The story is told from 11 year old Elijah’s point of view and, as an adult, I found Elijah’s youthful naivete extremely amusing. While I wholeheartedly trusted Elijah’s sincerity as a story-teller, I also knew that there were many things Elijah didn’t quite understand about the world. So I couldn’t trust him 100%.
Well. When Elijah, one of the only literate, educated people in the settlement of Buxton, Canada, did some math, I found myself in an unusual position as a reader. Little Elijah had to ring a bell 20 times for each freed slave that entered the settlement. That particular day, a family of 5 had arrived. So Elijah rang that bell 100 times. And I knew that Elijah’s math was correct.
But many of the people in Elijah’s town did not know that he was correct. They didn’t know 5 X 20 was 100. And several of them questioned Elijah, who second guessed himself a few times, and then concluded with confidence that he was correct.
And while all this was going on, I did the math in my head a total of three times. Because I trusted Elijah, but also knew that his 11 year old point of view was very often wrong. Three times I had to assure myself, that 5 X 20 did indeed equal 100.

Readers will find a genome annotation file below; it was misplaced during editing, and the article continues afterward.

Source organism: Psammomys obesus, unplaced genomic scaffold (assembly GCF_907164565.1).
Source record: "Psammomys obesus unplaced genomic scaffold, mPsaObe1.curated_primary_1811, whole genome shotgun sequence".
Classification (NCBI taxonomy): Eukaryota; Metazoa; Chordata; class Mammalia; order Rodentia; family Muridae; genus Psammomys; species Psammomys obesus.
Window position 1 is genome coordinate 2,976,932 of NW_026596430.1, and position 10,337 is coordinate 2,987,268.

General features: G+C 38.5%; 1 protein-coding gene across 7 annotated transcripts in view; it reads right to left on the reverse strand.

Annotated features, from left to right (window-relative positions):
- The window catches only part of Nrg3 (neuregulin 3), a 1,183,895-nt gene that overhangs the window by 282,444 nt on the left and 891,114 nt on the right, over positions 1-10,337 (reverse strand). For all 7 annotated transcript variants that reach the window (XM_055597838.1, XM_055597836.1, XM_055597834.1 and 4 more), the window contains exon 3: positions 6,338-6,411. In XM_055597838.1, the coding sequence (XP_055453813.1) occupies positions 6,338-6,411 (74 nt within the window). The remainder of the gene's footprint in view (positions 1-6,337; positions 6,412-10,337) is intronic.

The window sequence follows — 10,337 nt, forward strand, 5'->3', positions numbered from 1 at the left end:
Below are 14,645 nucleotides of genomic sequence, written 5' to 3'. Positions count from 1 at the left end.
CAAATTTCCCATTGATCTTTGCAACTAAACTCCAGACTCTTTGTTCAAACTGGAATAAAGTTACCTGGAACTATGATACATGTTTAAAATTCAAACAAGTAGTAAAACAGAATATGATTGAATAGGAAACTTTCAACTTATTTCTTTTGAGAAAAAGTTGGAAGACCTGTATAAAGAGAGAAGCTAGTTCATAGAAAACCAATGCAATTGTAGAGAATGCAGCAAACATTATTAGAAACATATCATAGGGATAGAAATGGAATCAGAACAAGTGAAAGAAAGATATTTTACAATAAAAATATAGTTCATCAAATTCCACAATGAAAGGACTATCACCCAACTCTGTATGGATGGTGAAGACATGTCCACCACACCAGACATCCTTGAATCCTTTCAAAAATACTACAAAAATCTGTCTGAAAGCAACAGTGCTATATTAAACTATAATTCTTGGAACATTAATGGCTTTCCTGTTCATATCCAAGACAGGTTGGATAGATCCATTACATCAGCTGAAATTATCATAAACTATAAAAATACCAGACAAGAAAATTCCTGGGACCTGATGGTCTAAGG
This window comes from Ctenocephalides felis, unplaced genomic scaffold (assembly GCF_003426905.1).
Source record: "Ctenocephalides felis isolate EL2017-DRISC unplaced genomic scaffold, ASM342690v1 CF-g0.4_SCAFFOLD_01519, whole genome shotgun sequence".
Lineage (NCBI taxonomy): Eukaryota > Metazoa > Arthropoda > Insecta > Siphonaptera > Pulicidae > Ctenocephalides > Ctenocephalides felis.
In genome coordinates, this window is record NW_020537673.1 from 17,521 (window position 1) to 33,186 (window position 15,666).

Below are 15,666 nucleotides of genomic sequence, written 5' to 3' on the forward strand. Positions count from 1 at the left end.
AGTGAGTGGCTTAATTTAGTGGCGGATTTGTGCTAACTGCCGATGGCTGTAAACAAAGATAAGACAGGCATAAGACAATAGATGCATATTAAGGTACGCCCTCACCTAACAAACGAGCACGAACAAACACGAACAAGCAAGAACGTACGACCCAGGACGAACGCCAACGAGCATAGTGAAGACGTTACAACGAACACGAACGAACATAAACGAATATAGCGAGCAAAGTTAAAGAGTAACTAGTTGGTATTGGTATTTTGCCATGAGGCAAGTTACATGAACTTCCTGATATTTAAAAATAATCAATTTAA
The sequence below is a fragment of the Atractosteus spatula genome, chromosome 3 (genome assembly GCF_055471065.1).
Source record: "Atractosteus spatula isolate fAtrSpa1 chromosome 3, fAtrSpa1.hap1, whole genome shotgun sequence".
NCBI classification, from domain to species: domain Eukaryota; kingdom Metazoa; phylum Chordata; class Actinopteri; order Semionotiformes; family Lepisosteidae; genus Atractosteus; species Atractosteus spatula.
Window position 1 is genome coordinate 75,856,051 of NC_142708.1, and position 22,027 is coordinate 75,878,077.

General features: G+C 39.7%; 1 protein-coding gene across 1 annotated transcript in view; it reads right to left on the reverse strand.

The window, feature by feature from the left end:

Well, people. I was stunned. I was stunned that a writer could do such a thing. Create a character you couldn’t fully trust due to his youth. And create it so well that a grown woman with a college education second guessed math she knew full well was correct.
It was an extraordinary experience.
Creating a narrator you can’t fully trust is a very difficult thing to do. But, writers, if you want to do it, this character must be a good guide. Elijah of Buxton blew me away for many reasons. But mostly for the reason that the character was so well developed I couldn’t even trust hard cold fact! Kudos!